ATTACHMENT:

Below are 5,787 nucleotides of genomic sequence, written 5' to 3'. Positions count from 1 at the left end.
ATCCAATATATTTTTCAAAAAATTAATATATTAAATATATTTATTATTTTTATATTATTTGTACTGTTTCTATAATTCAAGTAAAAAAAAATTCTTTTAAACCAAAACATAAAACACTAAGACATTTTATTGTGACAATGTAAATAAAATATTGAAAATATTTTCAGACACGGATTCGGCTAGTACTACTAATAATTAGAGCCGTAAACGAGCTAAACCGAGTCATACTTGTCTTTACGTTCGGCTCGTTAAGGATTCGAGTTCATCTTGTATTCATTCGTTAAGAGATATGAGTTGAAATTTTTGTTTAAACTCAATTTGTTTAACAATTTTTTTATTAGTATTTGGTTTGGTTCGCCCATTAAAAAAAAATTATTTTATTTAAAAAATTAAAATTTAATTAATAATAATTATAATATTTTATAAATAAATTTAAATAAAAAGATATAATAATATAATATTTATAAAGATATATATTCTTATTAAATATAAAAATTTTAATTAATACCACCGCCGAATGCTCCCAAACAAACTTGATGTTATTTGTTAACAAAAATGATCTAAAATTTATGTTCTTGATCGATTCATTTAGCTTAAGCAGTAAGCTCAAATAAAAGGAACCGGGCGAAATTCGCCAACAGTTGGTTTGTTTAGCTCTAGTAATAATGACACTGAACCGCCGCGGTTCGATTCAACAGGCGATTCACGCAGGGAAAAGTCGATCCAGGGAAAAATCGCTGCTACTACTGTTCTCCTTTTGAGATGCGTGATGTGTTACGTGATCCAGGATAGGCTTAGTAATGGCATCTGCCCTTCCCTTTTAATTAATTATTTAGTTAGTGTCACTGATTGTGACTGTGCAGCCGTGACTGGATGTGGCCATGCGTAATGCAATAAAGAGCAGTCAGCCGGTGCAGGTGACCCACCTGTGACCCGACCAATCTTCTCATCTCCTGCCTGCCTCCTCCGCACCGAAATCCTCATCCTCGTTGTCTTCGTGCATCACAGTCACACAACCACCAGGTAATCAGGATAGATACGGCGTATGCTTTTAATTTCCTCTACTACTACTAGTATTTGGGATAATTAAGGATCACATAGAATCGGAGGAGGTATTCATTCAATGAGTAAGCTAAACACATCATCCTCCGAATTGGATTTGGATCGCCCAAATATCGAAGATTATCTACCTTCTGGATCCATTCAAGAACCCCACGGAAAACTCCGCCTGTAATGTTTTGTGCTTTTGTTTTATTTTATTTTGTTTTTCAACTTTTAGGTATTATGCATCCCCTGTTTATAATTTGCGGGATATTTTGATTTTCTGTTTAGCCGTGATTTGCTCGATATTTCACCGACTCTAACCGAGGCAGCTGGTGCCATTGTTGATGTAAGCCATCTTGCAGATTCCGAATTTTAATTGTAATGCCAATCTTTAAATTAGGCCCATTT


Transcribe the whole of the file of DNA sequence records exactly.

Below are 5,787 nucleotides of genomic sequence, written 5' to 3'. Positions count from 1 at the left end.
ATCCAATATATTTTTCAAAAAATTAATATATTAAATATATTTATTATTTTTATATTATTTGTACTGTTTCTATAATTCAAGTAAAAAAAAATTCTTTTAAACCAAAACATAAAACACTAAGACATTTTATTGTGACAATGTAAATAAAATATTGAAAATATTTTCAGACACGGATTCGGCTAGTACTACTAATAATTAGAGCCGTAAACGAGCTAAACCGAGTCATACTTGTCTTTACGTTCGGCTCGTTAAGGATTCGAGTTCATCTTGTATTCATTCGTTAAGAGATATGAGTTGAAATTTTTGTTTAAACTCAATTTGTTTAACAATTTTTTTATTAGTATTTGGTTTGGTTCGCCCATTAAAAAAAAATTATTTTATTTAAAAAATTAAAATTTAATTAATAATAATTATAATATTTTATAAATAAATTTAAATAAAAAGATATAATAATATAATATTTATAAAGATATATATTCTTATTAAATATAAAAATTTTAATTAATACCACCGCCGAATGCTCCCAAACAAACTTGATGTTATTTGTTAACAAAAATGATCTAAAATTTATGTTCTTGATCGATTCATTTAGCTTAAGCAGTAAGCTCAAATAAAAGGAACCGGGCGAAATTCGCCAACAGTTGGTTTGTTTAGCTCTAGTAATAATGACACTGAACCGCCGCGGTTCGATTCAACAGGCGATTCACGCAGGGAAAAGTCGATCCAGGGAAAAATCGCTGCTACTACTGTTCTCCTTTTGAGATGCGTGATGTGTTACGTGATCCAGGATAGGCTTAGTAATGGCATCTGCCCTTCCCTTTTAATTAATTATTTAGTTAGTGTCACTGATTGTGACTGTGCAGCCGTGACTGGATGTGGCCATGCGTAATGCAATAAAGAGCAGTCAGCCGGTGCAGGTGACCCACCTGTGACCCGACCAATCTTCTCATCTCCTGCCTGCCTCCTCCGCACCGAAATCCTCATCCTCGTTGTCTTCGTGCATCACAGTCACACAACCACCAGGTAATCAGGATAGATACGGCGTATGCTTTTAATTTCCTCTACTACTACTAGTATTTGGGATAATTAAGGATCACATAGAATCGGAGGAGGTATTCATTCAATGAGTAAGCTAAACACATCATCCTCCGAATTGGATTTGGATCGCCCAAATATCGAAGATTATCTACCTTCTGGATCCATTCAAGAACCCCACGGAAAACTCCGCCTGTAATGTTTTGTGCTTTTGTTTTATTTTATTTTGTTTTTCAACTTTTAGGTATTATGCATCCCCTGTTTATAATTTGCGGGATATTTTGATTTTCTGTTTAGCCGTGATTTGCTCGATATTTCACCGACTCTAACCGAGGCAGCTGGTGCCATTGTTGATGTAAGCCATCTTGCAGATTCCGAATTTTAATTGTAATGCCAATCTTTAAATTAGGCCCATTT